“I can’t wait for the beast to come down from the earth.”

"I can't wait for the beast to come down from the earth."


NOS . News

  • Ivo Landmann

    Online Editor

  • Ivo Landmann

    Online Editor

Tomorrow, if all goes well, a giant lunar rocket will blast off from Florida for the first time since 1972. It still has no astronauts on board, because the launch of the Dome-sized giant is a test flight. The mission marks the beginning of a new era in space travel: the beginning of the Artemis lunar program. A milestone for NASA, but also for ESA, which is making an important contribution.

At NASA headquarters in Houston, the glory days of the Apollo era seem to be picking up a bit. For several weeks, NASA’s New Moon rocket has been flying over Cape Canaveral Airport and the launch site in Florida. He. She space launch system It is the most powerful rocket since Saturn V, which launched the first humans to the moon in the 1960s.

  • NOS

    Planned flight course for Artemis I
  • NOS

    The composition of the SLS moon rocket
  • NOS

    Orion spacecraft with European service module

But for Europe, the start of the lunar program is probably more historic than for the Americans. “Because they were already there once,” says Philip Schöneggans, director of the European Space Agency. “Now Europe is also heading towards the moon.”

ESA provides a file european service unit (ESM) that will provide future lunar travelers with oxygen, heat, water, power and propulsion. “It’s very special that NASA is willing to allow Europe to make such an important part of the rocket. They used to think it was too risky. Now they’ve dared to take the risk. And as Europe, we are gaining increasing confidence with our nation’s space technology.”

The seven-meter solar panels from ESM are made in the Netherlands:

The United States bears the lion’s share of the costs – about 4 billion dollars per Artemis flight. The European Space Agency pays about 350 million euros. What do they get in return?

First and foremost, it has to do with science, Schönigans asserts. “There are very different moon rocks at the Moon’s south pole than in the areas where the Apollo astronauts landed. There hasn’t been light there for 4.5 billion years. These moon rocks are untouched and we can learn a lot from them about the origins of the Moon and Earth.”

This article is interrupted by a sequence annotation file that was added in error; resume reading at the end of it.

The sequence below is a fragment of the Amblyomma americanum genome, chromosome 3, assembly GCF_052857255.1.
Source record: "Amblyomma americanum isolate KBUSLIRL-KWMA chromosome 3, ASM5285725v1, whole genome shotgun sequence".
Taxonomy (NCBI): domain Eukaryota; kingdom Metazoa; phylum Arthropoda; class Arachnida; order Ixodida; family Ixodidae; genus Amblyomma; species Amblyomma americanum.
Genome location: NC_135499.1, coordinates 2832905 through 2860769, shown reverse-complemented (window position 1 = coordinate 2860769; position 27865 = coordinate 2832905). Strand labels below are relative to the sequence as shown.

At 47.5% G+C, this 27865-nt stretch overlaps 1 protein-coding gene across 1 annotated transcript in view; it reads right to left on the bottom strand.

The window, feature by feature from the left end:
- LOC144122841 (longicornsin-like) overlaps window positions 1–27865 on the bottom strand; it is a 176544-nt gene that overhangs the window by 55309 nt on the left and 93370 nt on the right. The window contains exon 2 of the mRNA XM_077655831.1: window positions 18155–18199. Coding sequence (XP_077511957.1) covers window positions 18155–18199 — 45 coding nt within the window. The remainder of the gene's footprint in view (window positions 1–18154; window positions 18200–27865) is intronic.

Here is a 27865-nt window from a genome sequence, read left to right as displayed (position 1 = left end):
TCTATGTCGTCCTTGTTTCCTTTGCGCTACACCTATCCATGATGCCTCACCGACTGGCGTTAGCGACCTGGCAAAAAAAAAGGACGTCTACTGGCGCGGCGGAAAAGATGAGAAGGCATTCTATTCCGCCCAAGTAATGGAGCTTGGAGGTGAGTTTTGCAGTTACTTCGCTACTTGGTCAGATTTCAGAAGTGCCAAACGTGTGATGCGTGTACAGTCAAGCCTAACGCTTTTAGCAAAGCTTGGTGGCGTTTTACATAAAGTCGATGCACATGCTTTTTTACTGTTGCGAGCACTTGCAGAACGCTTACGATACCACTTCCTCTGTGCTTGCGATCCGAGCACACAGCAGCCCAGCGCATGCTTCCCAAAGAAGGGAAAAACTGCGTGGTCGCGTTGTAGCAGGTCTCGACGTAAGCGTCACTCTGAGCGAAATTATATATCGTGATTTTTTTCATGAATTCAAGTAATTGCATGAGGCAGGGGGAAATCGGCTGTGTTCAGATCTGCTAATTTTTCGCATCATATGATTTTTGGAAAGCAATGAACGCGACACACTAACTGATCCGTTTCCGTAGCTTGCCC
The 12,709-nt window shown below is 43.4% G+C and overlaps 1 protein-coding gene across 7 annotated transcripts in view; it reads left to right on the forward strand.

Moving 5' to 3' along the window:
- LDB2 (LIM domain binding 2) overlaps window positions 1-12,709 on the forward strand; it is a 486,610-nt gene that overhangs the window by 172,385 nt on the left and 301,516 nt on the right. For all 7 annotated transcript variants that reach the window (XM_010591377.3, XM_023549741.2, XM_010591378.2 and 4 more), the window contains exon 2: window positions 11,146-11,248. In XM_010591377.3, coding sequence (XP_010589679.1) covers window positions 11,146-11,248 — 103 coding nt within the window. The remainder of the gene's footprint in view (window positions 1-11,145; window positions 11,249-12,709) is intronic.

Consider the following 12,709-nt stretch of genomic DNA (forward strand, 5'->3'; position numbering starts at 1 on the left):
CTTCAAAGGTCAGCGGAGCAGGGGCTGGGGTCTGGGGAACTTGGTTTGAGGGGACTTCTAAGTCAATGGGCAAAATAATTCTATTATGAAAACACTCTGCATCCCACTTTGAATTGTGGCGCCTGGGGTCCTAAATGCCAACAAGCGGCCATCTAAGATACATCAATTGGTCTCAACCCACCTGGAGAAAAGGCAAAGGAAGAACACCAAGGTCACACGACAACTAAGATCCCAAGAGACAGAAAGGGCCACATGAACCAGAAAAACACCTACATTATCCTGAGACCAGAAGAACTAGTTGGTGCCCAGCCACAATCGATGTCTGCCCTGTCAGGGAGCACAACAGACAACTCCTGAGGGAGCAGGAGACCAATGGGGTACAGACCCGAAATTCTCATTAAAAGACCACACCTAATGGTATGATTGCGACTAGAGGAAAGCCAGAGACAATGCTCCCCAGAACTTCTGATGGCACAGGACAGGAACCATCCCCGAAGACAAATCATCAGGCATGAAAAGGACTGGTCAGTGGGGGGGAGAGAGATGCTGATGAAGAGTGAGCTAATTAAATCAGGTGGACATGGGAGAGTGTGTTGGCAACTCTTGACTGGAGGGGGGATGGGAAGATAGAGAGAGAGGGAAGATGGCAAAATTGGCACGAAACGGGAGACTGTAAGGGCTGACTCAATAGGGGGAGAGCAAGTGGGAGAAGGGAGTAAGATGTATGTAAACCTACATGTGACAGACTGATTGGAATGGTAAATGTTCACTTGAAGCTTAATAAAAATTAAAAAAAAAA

Artemis flights also have another goal: eventually NASA and the European Space Agency want to go to Mars. “We all also want to try technologies to get to Mars and stay on the moon longer. Learn how to turn the ice and moon dust there into fuel and extract the oxygen.”

On this test flight, there are three dolls on board, filled with sensors, to measure vibrations, acceleration forces and radiation that the astronauts will withstand:

  • NASA

    American test dummy named “Commander Monnequin Campos”
  • DLR

    Torso Helga and Zohar will measure radiation in space on their way to the moon

The Flight Control Center is located in Houston that will direct the mission in the coming weeks. There is also an ESA team in the US to watch How does the European part work.

What’s less well known: Also in the Netherlands there is a control room that supports the Houston, well hidden in the sand dunes of southern Holland at ESTEC in Noordwijk. All ESM systems are monitored there. They are in ESAs Erasmus Support Facility Ready to go after two years of setup, system engineer Kevin Bassey confirms. “We can’t wait for the beast to come down from the earth.”

The flight was preceded by the necessary simulations, also to practice communication with Houston. Situations simulated from the United States where something goes wrong. “For example, we got a scenario after the solar panels were exposed,” says Bassai. “And they asked from Houston, is everything OK for the rocket booster maneuver? Everything looked fine, but then we looked at the CCTV footage. We saw a big hole in the backing of one of the solar panels from the impact of space debris. No. ‘Goes’.”

  • ESA

    Erasmus Support Facility, the European Space Agency’s control room in Noordwijk
  • ESA

    Erasmus Support Facility, the European Space Agency’s control room in Noordwijk

If something like this happened in real life, the consequences could be dire. Think of the Apollo 13-esque scenario, the 1970’s lunar flight in which the three crew members barely survived. That is why the European unit has a large number of backup systems. “And even more backup systems to backup systems.”

All of these systems are monitored at Noordwijk. “They also see a big hole in a solar panel in Houston, but they are not experts in things like power distribution or other ESA systems.”

Pasay is confident that the trip is going well. “I’m an optimist, my only fear is that Mr. Murphy will come to the party with his law. Something no one expected will happen. But that’s exactly why this flight is a test, without astronauts.”

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